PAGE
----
Rule #5 Never draft a right tackle in round 1.  Teams are drafting bookend tackles who start out as right tackles before working there way into a left tackle role.  Players like Bryan Bulaga, Jordan Gross, Max Starks, Sebastian Vulmer, and Bryant McKennie are bookend tackles, while players like Gosder Cherillus are a right tackle only.  This year may be the exception though with Tyron Smith being the top prospect in the draft.  Smith plays right tackle, but at USC the left tackles playing across from him were Charles Brown and Matt Kalil.  I think Smith is going to be worse than Trent Williams, but he is considered the top prospect in the draft at offensive tackle.  So I’m not sure whether to call Smith a bookend tackle or a right tackle.  I believe he is more of a right tackle though.  Why would he lose a left tackle gig to a sophomore during his junior year.

Rule #6 Try to screw up your division rivals draft.  Lets say AJ Green falls all the way to Dallas.  A great strategy is to trade down and find a team that will take AJ Green because Dallas does not need a wide receiver and by trading down they get more picks and keep the Redskins from getting a premium player.  New England may be a team that pulls the trigger for a premium talent in this situation.  If the Bengals draft AJ Green this could screw up the Browns draft, but the Browns have so many needs so I doubt this rule affects Cleveland.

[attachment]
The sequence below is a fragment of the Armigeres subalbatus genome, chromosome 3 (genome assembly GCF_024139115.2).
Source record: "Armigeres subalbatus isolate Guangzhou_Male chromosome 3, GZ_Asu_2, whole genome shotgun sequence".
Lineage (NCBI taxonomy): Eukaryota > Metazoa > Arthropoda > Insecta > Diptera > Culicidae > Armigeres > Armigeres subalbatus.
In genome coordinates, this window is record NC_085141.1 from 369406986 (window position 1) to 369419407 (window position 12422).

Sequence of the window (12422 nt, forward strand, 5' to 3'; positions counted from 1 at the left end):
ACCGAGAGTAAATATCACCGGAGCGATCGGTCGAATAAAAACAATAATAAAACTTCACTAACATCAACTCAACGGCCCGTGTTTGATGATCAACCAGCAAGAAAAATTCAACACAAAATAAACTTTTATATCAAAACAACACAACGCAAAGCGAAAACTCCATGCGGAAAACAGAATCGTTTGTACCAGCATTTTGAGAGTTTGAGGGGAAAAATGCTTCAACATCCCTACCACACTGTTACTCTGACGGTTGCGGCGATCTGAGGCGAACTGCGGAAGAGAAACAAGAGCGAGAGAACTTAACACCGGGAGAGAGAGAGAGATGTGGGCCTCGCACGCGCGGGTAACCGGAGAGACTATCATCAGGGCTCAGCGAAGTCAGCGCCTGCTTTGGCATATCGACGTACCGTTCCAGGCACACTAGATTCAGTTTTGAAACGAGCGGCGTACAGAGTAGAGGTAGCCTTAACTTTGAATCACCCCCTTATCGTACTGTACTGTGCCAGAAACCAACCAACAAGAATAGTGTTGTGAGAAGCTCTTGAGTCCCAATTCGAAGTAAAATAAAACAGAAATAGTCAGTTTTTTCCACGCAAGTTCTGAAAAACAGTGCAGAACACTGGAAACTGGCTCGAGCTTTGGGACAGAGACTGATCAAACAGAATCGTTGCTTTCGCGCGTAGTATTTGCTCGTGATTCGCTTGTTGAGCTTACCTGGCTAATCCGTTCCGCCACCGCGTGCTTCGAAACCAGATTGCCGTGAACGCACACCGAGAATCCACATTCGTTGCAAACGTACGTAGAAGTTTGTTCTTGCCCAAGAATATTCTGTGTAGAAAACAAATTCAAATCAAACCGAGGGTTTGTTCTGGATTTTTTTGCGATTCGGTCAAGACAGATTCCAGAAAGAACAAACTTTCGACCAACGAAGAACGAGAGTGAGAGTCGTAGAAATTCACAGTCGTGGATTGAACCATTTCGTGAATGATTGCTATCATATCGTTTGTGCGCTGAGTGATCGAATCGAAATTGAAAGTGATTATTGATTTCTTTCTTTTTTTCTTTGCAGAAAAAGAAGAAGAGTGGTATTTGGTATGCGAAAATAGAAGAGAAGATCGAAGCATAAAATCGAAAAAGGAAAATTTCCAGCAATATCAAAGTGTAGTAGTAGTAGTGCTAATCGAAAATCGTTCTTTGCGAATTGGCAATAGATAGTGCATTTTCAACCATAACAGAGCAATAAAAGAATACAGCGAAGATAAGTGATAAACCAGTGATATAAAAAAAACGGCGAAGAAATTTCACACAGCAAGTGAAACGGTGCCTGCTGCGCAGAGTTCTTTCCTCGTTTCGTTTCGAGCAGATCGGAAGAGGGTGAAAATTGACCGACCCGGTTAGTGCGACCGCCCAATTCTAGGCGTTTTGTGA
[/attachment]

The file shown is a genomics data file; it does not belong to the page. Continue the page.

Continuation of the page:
Rule #7 Trade down if you have more than one need. Let’s say AJ Green, DaQuan, Bowers, and Nick Fairley are all available when Cleveland picks 6th.  Cleveland can trade down to get Julio Jones and another defensive lineman or they can get a 4-3 right end and a defensive tackle while trading down.

Rule #8 Make sure your pass rush has an identity.  A team that fails to record sacks and a team that has no identity in terms of pass rushing is going to get picked apart by franchise quarterbacks.

Rule #9 Look at the depth of players in the draft by position.  Some drafts are strong at certain positions and weaker at other positions.  You need to take this into account especially if you pick early.

Rule #10 Draft by need when picking in the top 5. Teams who fail to draft by need when picking in the top 5 are the same teams picking in the top half of the NFL Draft each year.  That’s why drafting by need and passing up on an immediate impact player is sometimes the better business decision in the long run.

Rule #11 Do not draft the best available player on a draft board when you pick first unless it is a need.  2 examples of this are 2007 with JaMarcus Russell and 2010 whe the Rams could have taken Suh over Bradford.  Anyone who thinks the Rams made the wrong decision by selecting Bradford has managed to eat their own words or just does not understand the reality of the situation because Bradford has silenced most of the critics who doubted him.  The amazing thing is there were more critics who doubted Bradford than there were who doubted Jimmy Clausen.  Besides Todd McShay and my dad everyone I knew said Clausen would pan out while blossoming into a franchise quarterback.